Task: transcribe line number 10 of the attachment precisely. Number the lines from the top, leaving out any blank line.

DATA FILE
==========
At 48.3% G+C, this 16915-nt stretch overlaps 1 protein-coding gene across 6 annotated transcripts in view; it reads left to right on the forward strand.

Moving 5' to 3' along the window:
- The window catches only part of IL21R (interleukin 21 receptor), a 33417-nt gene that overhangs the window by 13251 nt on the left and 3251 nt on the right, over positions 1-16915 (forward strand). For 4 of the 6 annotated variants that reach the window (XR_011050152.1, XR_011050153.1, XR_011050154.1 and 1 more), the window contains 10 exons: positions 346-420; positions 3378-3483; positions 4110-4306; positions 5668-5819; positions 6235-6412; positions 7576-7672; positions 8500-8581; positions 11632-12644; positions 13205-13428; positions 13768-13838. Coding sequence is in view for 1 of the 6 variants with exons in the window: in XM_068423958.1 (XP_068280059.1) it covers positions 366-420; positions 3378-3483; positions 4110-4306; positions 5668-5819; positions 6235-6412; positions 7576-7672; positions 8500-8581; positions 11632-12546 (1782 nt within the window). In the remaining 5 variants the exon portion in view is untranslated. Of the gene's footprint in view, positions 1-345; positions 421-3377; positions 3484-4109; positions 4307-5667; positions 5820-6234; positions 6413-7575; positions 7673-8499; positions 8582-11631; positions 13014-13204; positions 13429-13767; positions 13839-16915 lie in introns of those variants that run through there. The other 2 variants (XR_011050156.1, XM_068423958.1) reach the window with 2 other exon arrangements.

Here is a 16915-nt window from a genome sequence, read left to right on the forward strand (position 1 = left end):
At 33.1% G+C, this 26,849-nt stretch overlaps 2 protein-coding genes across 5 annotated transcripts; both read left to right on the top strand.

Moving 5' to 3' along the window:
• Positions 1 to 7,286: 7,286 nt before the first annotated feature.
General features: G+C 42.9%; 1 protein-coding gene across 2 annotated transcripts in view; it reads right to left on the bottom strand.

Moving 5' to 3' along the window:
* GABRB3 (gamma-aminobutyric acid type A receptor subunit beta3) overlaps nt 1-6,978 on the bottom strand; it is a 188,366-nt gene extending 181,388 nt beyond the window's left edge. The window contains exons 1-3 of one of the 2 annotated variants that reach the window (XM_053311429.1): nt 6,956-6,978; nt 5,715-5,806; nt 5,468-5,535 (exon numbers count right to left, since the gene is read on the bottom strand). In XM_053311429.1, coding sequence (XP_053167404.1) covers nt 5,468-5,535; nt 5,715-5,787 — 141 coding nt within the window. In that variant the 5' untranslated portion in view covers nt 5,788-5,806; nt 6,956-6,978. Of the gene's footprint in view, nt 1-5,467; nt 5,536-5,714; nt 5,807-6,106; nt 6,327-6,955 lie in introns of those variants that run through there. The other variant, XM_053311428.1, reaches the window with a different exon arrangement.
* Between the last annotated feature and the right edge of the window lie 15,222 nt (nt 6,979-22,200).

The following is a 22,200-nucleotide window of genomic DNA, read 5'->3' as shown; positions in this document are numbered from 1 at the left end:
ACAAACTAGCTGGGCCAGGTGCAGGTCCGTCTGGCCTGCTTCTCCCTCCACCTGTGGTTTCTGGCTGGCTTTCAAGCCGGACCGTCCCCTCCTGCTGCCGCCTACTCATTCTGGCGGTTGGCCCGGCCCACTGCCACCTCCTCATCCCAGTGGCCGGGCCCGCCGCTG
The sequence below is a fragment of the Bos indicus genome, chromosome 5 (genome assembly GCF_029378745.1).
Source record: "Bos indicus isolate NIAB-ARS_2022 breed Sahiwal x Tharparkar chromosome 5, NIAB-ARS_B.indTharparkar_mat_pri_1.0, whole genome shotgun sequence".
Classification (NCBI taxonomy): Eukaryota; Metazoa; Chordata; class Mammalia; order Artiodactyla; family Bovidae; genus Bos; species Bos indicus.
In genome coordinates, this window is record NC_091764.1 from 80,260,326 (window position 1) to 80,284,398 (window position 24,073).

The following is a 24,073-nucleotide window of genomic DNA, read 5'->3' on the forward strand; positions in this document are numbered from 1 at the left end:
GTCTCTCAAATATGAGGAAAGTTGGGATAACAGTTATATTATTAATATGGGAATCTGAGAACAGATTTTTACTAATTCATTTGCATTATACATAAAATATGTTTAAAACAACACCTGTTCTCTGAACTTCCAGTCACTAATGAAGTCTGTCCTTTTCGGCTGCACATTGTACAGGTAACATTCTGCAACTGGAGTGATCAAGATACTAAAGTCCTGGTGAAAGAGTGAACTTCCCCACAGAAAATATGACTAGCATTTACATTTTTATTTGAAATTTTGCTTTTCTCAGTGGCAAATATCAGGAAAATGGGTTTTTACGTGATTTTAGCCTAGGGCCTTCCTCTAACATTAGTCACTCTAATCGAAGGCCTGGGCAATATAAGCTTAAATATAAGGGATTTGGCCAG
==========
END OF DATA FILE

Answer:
* GABRB3 (gamma-aminobutyric acid type A receptor subunit beta3) overlaps nt 1-6,978 on the bottom strand; it is a 188,366-nt gene extending 181,388 nt beyond the window's left edge. The window contains exons 1-3 of one of the 2 annotated variants that reach the window (XM_053311429.1): nt 6,956-6,978; nt 5,715-5,806; nt 5,468-5,535 (exon numbers count right to left, since the gene is read on the bottom strand). In XM_053311429.1, coding sequence (XP_053167404.1) covers nt 5,468-5,535; nt 5,715-5,787 — 141 coding nt within the window. In that variant the 5' untranslated portion in view covers nt 5,788-5,806; nt 6,956-6,978. Of the gene's footprint in view, nt 1-5,467; nt 5,536-5,714; nt 5,807-6,106; nt 6,327-6,955 lie in introns of those variants that run through there. The other variant, XM_053311428.1, reaches the window with a different exon arrangement.